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Tuesday, July 29, 2014

The cost of Florida handicapping the teacher profession is 130 million a year.

From the Orlando Sentinel, by Leslie Postal
Florida may lose more than $130 million a year because so many teachers leave the profession or at least move to new schools, according to a new national study. The nation likely loses more than $2 billion a year because of teacher attrition, the study found, a problem that most hurts schools in low-income neighborhoods.
The study, released by the Alliance for Excellent Education, says "the very culture of how teachers are supported must change," if states and school districts want to stop having to hire and train so many new instructors.
That instructional churn not only cost money, but it frequently means the neediest students -- who often attend "hard-to-staff" schools -- end up with the least experienced and skilled teachers, the study says.
Nationally, about 13 percent of teachers move or leave the profession each year.
In Florida, the rate has been higher in recent years, state data shows, with 15 percent or more of new teachers leaving. And if they don't leave after their first year, they leave soon after. About  40 percent of new teachers have left the classroom five years after they began their teaching careers, a report by the Florida Department of Education shows. About half have left by 10th year.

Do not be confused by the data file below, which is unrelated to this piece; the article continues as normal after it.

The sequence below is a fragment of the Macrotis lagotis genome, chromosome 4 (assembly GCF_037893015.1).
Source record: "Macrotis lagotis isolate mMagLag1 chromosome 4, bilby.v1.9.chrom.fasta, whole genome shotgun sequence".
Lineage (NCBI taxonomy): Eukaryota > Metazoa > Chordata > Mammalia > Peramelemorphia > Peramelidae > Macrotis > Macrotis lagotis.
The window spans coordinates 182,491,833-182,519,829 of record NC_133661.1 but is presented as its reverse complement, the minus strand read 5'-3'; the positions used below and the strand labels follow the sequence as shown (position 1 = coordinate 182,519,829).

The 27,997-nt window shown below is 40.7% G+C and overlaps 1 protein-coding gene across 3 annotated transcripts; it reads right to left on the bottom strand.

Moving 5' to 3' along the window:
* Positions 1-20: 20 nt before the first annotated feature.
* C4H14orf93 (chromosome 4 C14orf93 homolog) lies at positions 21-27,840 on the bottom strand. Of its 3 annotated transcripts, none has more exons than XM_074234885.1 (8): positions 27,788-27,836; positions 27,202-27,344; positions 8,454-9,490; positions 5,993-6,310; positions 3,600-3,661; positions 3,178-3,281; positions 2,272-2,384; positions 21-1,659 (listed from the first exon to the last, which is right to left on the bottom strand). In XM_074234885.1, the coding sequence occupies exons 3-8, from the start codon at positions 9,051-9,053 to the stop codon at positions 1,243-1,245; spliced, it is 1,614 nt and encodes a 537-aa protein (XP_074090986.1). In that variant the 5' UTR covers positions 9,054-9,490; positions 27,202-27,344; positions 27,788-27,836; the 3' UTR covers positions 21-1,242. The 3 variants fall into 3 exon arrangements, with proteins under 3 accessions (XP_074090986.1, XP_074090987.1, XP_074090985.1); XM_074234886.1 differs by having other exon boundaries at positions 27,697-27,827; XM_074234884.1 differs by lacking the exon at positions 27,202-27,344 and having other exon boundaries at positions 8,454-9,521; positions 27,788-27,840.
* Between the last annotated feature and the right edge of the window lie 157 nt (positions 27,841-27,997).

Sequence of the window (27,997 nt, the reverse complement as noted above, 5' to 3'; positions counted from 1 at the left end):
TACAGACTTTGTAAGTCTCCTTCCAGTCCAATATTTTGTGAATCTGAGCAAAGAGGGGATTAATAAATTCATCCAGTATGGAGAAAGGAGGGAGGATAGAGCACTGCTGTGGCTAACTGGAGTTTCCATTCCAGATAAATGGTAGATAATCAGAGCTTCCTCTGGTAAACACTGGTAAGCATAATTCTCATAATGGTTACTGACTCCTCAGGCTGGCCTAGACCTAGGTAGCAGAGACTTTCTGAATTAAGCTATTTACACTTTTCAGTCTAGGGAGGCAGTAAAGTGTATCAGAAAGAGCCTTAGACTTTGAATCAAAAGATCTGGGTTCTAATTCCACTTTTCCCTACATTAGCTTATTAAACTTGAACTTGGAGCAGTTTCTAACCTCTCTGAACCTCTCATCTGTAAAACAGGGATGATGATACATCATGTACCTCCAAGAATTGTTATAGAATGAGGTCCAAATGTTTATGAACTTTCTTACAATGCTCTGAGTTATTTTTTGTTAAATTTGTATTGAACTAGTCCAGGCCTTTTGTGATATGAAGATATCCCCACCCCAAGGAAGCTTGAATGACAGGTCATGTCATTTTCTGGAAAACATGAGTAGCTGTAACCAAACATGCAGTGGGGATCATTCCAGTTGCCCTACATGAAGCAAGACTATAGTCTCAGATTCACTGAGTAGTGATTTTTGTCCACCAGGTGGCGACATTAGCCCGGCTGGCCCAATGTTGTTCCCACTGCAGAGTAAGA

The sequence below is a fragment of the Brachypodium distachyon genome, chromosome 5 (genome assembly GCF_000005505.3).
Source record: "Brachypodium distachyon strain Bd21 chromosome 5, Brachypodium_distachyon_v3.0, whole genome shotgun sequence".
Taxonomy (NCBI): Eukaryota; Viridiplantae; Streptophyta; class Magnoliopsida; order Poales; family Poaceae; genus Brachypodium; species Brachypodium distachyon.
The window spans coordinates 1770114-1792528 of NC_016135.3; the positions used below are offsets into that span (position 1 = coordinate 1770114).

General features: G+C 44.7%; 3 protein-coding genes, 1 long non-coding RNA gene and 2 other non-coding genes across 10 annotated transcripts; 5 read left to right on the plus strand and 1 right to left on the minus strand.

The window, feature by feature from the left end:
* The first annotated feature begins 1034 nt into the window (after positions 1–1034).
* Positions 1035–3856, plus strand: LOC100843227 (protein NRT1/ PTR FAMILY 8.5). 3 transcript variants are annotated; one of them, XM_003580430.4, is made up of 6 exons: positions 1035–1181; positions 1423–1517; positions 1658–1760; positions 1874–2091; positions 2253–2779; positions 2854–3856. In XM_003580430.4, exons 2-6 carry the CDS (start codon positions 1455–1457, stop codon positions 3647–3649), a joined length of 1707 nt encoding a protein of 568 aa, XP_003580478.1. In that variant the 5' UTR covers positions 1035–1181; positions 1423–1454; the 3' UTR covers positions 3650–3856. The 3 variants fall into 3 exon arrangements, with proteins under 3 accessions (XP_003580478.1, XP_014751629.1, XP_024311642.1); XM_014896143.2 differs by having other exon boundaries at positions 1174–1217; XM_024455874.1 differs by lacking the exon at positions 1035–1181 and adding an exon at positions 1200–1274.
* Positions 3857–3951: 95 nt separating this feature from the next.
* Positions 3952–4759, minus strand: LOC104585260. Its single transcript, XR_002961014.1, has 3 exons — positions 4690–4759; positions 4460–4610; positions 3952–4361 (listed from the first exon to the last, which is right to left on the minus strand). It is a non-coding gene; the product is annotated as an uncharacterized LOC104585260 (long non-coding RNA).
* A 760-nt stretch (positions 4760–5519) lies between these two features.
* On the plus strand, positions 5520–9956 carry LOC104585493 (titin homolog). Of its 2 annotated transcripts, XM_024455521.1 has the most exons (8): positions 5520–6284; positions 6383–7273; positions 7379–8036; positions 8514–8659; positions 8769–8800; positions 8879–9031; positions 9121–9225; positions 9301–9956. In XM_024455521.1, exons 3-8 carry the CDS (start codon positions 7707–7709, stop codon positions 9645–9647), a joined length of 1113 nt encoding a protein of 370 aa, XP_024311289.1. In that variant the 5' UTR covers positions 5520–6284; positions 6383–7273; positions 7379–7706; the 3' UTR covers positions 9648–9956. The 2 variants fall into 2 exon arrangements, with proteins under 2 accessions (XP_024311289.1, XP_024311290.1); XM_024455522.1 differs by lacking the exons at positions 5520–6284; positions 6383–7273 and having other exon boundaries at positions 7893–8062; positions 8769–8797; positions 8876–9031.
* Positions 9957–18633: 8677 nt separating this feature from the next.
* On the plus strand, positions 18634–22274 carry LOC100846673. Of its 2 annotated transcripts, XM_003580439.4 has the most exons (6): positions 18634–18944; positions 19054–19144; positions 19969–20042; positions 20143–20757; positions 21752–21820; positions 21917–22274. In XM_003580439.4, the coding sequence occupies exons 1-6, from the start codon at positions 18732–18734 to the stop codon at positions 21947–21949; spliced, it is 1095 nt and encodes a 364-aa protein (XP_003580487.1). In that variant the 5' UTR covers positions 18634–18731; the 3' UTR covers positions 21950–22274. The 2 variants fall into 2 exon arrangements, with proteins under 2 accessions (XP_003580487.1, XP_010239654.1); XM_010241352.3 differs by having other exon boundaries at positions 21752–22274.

The new study says more comprehensive "induction programs" are needed so that teachers in even the most-challenging schools feel supported professionally. Such induction programs include "high-quality mentoring, common planning time, and on-going support from school leaders."
Such programs have reduced by half the turnover of new teachers, it notes.

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